April 5, 2007

Statement by Elias A. Zerhouni, M.D., Director, NIH, regarding Open Discourse

I am writing to remind all NIH staff that our policies should never inhibit or suppress honest discussion of scientific issues.

The National Institutes of Health continues to be the most significant source of biomedical science information that has impact upon human health. The NIH peer review system has ensured that agency-supported research continues to be of the highest quality. Timely and accurate research results and science-based health communications are integral components of the NIH mission. Scientific staff who work in laboratories on the NIH campus and at institutions supported in all 50 states, in U.S. territories, and in more than 90 nations across the world continue to play a critical role in disseminating the scientific and medical knowledge that emanates from the NIH. This communication can be to fellow scientists at professional meetings, to patients and families, to nonprofit organizations, or to the lay public through our NIH Web site, publications, podcasts, and radio service, or through work with the public media.

As I wrote in a memo on "Open Discourse" in fall 2002, the NIH’s strength lies, in part, in open scientific exchange and diversity of views. The information we release is subject to the rules governing its confidentiality, accuracy, integrity, and relevance. Manual chapter 1184 — at http://www1.od.nih.gov/oma/manualchapters/management/1184/ — provides guidance for written, electronic, or oral presentation of scientific and professional information by individual employees. The framework of applicable laws for this chapter includes Standards of Conduct for DHHS Employees and other NIH Manual chapters. Additionally, Manual chapter 1185, on OMB Guidelines for Ensuring and Maximizing the Quality, Objectivity, Utility, and Integrity of Information Disseminated by Federal Agencies, notes, “For news media interviews, responses or appearances, employees are encouraged to seek advice from the relevant IC communications office or, for OD employees — from the NIH Office of Communications and Public Liaison.” The chapter describes specific requirements for official duty activities and disclaimers to use when not speaking officially.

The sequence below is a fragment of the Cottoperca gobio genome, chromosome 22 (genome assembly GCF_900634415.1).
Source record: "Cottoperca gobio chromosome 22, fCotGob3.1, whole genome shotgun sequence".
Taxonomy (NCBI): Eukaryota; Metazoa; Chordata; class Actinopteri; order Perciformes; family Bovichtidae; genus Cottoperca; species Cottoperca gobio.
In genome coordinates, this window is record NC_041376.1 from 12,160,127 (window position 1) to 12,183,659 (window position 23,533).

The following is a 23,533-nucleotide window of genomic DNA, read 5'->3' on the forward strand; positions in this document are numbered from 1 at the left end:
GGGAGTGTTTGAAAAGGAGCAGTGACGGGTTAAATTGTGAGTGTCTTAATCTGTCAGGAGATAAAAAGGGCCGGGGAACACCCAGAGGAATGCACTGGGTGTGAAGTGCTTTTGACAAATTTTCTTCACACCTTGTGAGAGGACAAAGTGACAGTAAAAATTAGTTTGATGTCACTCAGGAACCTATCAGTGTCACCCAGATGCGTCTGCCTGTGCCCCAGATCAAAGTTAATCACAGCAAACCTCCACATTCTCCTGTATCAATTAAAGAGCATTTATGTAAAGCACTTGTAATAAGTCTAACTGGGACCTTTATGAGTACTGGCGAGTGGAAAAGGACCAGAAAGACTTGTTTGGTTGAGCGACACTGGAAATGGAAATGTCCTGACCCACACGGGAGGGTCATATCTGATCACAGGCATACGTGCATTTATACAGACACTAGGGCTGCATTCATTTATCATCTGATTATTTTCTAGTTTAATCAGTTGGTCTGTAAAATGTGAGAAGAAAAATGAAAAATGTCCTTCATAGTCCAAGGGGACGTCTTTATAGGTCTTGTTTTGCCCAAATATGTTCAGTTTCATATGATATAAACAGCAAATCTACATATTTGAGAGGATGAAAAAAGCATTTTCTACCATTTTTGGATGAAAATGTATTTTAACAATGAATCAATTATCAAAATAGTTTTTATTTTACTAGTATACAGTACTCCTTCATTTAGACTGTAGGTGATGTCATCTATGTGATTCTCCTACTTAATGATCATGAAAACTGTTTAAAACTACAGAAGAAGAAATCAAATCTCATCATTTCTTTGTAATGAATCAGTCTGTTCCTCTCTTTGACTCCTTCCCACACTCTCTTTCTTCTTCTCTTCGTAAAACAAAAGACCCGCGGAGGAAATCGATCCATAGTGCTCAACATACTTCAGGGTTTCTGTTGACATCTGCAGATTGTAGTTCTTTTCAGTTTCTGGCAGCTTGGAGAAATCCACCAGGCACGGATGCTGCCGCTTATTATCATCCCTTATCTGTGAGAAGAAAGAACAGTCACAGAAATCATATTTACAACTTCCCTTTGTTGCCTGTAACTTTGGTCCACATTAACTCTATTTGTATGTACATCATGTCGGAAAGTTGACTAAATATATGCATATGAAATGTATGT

Beyond these necessary protections and requirements for responsible management, we must encourage free and open discussion. The NIH has a long-standing policy that supports the transparency of the research enterprise and the responsible exercise of freedom to advance public debate. It is through discourse that science has been able to progress and advance to the benefit of the public and to ensure that the NIH continues to earn the public’s trust by improving human health.

Please distribute this message to scientific and management officials in your IC.

Elias A. Zerhouni, M.D.
Director, NIH